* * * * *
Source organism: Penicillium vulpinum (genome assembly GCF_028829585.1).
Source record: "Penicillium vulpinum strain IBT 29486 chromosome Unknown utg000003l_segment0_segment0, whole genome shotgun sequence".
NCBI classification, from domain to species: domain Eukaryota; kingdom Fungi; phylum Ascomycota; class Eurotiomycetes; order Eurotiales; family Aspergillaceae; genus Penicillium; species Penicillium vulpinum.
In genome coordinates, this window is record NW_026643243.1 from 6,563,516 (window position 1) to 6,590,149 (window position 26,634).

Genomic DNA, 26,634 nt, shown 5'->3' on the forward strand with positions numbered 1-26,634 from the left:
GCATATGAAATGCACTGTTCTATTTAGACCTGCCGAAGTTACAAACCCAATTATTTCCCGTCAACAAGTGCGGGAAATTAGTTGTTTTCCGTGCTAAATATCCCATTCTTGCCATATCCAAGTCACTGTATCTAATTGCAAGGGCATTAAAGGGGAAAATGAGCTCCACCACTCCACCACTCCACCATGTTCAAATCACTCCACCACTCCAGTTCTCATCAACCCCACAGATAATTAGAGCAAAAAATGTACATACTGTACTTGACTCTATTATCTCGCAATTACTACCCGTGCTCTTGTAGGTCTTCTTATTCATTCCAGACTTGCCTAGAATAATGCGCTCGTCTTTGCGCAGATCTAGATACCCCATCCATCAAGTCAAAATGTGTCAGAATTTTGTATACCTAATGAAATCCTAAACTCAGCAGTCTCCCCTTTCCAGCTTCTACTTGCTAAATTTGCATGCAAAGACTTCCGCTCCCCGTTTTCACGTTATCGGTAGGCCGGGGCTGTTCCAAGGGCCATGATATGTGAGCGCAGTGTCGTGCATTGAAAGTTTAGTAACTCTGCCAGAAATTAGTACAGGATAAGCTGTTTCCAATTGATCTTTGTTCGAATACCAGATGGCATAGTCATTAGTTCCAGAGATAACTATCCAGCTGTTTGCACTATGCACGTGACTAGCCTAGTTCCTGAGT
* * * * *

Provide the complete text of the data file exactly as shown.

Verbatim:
Source organism: Penicillium vulpinum (genome assembly GCF_028829585.1).
Source record: "Penicillium vulpinum strain IBT 29486 chromosome Unknown utg000003l_segment0_segment0, whole genome shotgun sequence".
NCBI classification, from domain to species: domain Eukaryota; kingdom Fungi; phylum Ascomycota; class Eurotiomycetes; order Eurotiales; family Aspergillaceae; genus Penicillium; species Penicillium vulpinum.
In genome coordinates, this window is record NW_026643243.1 from 6,563,516 (window position 1) to 6,590,149 (window position 26,634).

Genomic DNA, 26,634 nt, shown 5'->3' on the forward strand with positions numbered 1-26,634 from the left:
GCATATGAAATGCACTGTTCTATTTAGACCTGCCGAAGTTACAAACCCAATTATTTCCCGTCAACAAGTGCGGGAAATTAGTTGTTTTCCGTGCTAAATATCCCATTCTTGCCATATCCAAGTCACTGTATCTAATTGCAAGGGCATTAAAGGGGAAAATGAGCTCCACCACTCCACCACTCCACCATGTTCAAATCACTCCACCACTCCAGTTCTCATCAACCCCACAGATAATTAGAGCAAAAAATGTACATACTGTACTTGACTCTATTATCTCGCAATTACTACCCGTGCTCTTGTAGGTCTTCTTATTCATTCCAGACTTGCCTAGAATAATGCGCTCGTCTTTGCGCAGATCTAGATACCCCATCCATCAAGTCAAAATGTGTCAGAATTTTGTATACCTAATGAAATCCTAAACTCAGCAGTCTCCCCTTTCCAGCTTCTACTTGCTAAATTTGCATGCAAAGACTTCCGCTCCCCGTTTTCACGTTATCGGTAGGCCGGGGCTGTTCCAAGGGCCATGATATGTGAGCGCAGTGTCGTGCATTGAAAGTTTAGTAACTCTGCCAGAAATTAGTACAGGATAAGCTGTTTCCAATTGATCTTTGTTCGAATACCAGATGGCATAGTCATTAGTTCCAGAGATAACTATCCAGCTGTTTGCACTATGCACGTGACTAGCCTAGTTCCTGAGT